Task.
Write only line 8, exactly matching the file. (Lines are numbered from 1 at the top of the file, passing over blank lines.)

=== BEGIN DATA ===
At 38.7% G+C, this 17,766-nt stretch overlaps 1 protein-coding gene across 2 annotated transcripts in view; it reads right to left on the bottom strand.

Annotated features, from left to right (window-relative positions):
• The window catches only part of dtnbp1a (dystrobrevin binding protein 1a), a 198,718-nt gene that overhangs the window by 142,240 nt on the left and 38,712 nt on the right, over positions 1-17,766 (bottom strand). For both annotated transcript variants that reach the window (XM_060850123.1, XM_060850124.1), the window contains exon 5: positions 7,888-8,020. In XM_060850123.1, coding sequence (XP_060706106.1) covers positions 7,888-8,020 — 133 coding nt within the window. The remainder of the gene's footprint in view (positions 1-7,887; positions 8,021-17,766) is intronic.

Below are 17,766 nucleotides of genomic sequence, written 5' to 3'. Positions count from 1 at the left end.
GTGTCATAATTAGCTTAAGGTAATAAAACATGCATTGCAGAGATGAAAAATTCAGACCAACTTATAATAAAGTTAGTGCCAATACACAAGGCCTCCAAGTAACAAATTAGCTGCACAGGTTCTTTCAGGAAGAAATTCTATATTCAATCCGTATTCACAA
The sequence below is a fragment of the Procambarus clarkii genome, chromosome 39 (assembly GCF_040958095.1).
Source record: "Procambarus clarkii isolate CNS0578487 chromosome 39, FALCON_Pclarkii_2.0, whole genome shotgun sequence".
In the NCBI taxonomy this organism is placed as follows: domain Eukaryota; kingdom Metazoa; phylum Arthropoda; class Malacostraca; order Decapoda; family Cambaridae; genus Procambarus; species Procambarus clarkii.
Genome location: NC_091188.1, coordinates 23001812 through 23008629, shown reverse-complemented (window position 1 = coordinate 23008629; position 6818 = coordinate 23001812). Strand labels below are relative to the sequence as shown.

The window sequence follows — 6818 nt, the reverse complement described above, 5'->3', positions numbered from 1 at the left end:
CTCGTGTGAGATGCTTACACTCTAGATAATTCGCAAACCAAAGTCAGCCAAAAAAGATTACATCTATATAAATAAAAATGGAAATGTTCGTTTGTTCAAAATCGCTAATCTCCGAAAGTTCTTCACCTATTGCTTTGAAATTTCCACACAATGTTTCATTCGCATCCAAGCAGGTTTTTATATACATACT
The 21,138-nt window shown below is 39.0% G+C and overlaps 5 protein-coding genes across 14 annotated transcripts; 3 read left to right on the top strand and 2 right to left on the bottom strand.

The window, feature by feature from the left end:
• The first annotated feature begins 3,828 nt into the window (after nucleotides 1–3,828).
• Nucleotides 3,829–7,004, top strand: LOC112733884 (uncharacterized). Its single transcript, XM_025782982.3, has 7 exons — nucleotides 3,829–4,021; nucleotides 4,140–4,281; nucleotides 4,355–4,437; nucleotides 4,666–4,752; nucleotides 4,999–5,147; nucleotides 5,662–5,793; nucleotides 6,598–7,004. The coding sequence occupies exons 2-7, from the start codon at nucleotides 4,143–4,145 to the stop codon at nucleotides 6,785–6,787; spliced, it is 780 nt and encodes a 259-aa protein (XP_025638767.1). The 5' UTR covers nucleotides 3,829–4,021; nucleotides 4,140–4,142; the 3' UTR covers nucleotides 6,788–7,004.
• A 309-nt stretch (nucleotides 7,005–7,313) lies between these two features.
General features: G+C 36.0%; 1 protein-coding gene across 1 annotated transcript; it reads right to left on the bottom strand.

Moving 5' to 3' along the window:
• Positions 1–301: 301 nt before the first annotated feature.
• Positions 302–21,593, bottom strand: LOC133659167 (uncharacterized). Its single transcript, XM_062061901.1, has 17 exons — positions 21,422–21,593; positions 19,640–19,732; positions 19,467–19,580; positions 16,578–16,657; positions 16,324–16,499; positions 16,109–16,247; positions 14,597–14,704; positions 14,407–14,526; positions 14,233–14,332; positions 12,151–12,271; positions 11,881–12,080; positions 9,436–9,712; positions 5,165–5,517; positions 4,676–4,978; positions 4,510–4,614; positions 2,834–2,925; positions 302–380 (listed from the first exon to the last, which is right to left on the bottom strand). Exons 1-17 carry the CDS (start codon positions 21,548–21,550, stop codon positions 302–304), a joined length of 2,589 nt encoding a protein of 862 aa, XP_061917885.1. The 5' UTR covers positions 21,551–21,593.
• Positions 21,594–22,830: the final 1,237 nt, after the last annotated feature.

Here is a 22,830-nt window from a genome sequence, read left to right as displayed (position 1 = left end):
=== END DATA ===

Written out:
In the NCBI taxonomy this organism is placed as follows: domain Eukaryota; kingdom Metazoa; phylum Arthropoda; class Malacostraca; order Decapoda; family Cambaridae; genus Procambarus; species Procambarus clarkii.